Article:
Your description of a system whereby young people have the opportunity of "an apprenticeship or other work training leading to a recognised qualification or, perhaps just work experience and a reference at the end of it" starting with a "low/non live-able wage" - is precisely what the "living wage" idea would make impossible.

"What's the problem" - it is that under a "living wage" it would be illegal to pay anybody a "low/non live-able wage".

It is pleasing that even the orthodox right wing arguments have moved to supporting a decent income for people, both because that is the morally correct thing to do, but just as importantly, for an economy to work well, there needs to be sufficient spending power across enough people to drive demand and keep the wheels fully turning. (When I first started visiting here WFF was vilified by rightwingers as a loony communist invention of Helen Clark).
Now there is a sensible debate about whether wages should be regulated to achieve this outcome, or whether the government/taxpayers should achieve it.
I suspect the right answer is a mix of both- a reasonable minimum wage to not only protect low wage workers, but also to support ethical businesses from lowest common denominator competitors; and also some government support for specific circumstances and needs.
In the UK, the government is pushing higher wages in order to get close to reducing its own deficit, rather than a real moral commitment, or even a compelling economic argument. In time we may get those pressures as well.
I still and increasingly believe the world's tax systems will evolve to be at least partly money printing funded government, to manage an evolution back to a slightly more equitable income mix, and also to fund infrastructure and other necessary outcomes, without formally taxing people at levels that will have other negative economic consequences.

No mention yet of the price setting mechanism in a free market. Increased incomes mean people can afford more and price levels rise. Back to square one. Yes, you can find empirical evidence of minimum wage rises followed by economic growth, just as you can find the opposite. I don't think we understand enough about the other factors at play which influence growth or otherwise, too much focus has been placed on the minimum wage being the driver.

Given much of the western world is entering a period of deflation, is pushing up the price of labour a wise idea? I think not...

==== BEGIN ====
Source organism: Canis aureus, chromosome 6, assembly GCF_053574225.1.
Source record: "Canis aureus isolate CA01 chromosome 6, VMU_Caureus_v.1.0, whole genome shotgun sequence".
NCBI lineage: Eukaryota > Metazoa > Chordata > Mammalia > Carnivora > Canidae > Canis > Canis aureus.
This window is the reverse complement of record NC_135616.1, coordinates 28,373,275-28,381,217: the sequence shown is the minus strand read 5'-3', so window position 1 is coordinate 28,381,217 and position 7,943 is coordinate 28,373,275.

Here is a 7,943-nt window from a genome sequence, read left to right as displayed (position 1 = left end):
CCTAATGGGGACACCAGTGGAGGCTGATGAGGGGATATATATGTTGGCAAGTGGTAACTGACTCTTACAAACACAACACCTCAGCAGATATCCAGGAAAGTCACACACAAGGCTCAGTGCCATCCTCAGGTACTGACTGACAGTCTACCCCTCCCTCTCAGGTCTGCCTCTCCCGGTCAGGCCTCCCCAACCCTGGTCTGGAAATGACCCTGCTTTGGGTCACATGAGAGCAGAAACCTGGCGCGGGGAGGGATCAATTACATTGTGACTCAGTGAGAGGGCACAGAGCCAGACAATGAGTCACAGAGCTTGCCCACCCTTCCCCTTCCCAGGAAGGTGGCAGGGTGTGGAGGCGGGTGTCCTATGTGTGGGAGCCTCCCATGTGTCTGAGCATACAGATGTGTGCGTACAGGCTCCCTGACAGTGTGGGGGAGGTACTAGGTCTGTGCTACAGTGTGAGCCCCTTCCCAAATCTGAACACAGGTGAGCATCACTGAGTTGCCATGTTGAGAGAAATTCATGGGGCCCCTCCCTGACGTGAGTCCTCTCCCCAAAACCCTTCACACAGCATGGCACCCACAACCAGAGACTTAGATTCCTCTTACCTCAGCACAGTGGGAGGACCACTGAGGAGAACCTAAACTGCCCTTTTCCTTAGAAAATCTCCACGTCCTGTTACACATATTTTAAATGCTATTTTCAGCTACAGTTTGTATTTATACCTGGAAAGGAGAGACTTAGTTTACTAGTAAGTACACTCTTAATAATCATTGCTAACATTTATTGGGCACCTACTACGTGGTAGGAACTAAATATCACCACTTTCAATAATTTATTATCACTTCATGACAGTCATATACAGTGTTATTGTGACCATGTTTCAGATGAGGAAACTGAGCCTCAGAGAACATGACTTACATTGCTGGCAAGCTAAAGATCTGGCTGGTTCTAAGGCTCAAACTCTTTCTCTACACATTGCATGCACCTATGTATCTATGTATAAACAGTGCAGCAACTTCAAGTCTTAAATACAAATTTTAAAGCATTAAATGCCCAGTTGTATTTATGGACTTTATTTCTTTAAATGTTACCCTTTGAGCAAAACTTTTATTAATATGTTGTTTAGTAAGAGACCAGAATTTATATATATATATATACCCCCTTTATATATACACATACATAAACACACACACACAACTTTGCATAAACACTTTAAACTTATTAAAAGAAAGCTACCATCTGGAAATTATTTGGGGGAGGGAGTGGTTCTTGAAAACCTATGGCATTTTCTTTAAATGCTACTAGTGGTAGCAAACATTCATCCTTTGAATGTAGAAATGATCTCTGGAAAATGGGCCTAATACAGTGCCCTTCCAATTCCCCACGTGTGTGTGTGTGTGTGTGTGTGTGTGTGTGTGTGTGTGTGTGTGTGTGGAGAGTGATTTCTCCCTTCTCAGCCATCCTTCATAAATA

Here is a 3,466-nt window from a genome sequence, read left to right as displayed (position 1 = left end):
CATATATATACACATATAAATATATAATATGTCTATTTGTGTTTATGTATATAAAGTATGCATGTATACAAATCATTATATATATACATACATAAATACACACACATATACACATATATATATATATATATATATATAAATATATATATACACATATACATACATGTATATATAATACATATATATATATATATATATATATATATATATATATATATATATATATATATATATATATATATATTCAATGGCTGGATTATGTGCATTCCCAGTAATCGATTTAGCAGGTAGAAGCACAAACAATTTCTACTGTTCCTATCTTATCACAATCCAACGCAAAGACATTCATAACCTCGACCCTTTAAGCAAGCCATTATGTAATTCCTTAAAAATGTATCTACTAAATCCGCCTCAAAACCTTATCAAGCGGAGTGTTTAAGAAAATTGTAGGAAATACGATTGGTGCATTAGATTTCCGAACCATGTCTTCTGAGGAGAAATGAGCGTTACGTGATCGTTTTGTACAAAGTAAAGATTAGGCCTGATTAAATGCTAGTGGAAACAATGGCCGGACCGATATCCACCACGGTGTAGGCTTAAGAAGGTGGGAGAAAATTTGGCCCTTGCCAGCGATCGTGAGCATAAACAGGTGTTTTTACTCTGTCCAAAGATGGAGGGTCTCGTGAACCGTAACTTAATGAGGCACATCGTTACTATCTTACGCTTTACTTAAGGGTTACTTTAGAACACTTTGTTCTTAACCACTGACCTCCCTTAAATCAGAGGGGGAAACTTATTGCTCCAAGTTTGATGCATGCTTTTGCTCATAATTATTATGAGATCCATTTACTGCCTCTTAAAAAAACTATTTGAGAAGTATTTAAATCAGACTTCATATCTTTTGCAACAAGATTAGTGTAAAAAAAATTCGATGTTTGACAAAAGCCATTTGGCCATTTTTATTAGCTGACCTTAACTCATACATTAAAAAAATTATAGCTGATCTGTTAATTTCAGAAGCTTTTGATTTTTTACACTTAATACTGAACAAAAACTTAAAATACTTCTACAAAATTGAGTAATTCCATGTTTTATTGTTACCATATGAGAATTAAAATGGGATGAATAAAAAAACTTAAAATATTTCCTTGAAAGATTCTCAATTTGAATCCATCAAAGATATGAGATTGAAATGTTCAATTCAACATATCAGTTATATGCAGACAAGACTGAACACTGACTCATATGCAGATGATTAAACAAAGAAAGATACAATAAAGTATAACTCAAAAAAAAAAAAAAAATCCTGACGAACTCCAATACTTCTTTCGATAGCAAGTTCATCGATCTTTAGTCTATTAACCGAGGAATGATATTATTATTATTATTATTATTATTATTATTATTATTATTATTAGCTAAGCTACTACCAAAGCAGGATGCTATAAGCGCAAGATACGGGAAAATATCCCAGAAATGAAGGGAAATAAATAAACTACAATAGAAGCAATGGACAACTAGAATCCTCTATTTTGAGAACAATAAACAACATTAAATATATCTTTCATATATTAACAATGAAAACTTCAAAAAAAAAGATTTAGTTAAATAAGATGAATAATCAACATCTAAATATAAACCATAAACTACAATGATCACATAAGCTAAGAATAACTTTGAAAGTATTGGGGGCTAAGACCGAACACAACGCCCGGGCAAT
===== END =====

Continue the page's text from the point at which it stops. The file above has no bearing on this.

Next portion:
It is a good article, but it is unbalanced. A core question to this debate must be what are the costs that the average person faces? If accomodation costs were reduced to more affordable levels, what would a living wage be? If trucking companies were not subsidised by all road users, what would the living wage be? Ifr banks and insurance companies were better regulated to be less parasitic, what woul;d a living wage be? If all the above were combined what would a living wage be? How does the TPPA impact on calls for a living wage? This question is too complex, because the whole of the economy needs to be scrutinised and many questions need to be asked, not least because there is only 4.4 million people to draw any tax from.

Does Crampton really understand supply and demand? Until the cost of labour becomes too much for the market to justify there will be demand. At that point a substitute for the demand will occur which can be paid for.
One example is $10 meals at Indian restaurants in Auckland. If because the tax and labour authorities chases them out the price will rise and punters will still buy a meal at $11>$12 etc until balance restores.
A few less buyers at higher prices does not kill the product.
These prognostications from Crampton are academic logic only and well divorced from the real world.

What about a system where wages (PAYE only) are set to annual house price inflation. And then, slap in a law where owning more than 3 properties (residential only) is illegal. That should even things out a bit?
Ohhh, and NO non residents allowed to purchase a damn thing!

System like that would work once housing inflation cools.

I do not myself see anything wrong with professional long term landlords owning say 20 houses that make a life long living at the business, ie 30+ years, in fact they are essential IMHO. What we need to do is have a CGT so the incentives for the speculators and casual tax dodging general public disappears. That should leave someone making a decent life long living via the income and some capital gain on retirement, perfectly fair and acceptable to me.

People like Eric advocate pumping up house prices and rents meanwhile paying lower and lower wages. It's sickening.

Agree, and then look where ACT is in the poles, 0.4% or something. So most NZers agree that the neo-liberal way is a disaster, yet we get this tripe from extremist right wing "think tanks" constantly thrown at us.

Oh look. Relevant anthropological study is relevant: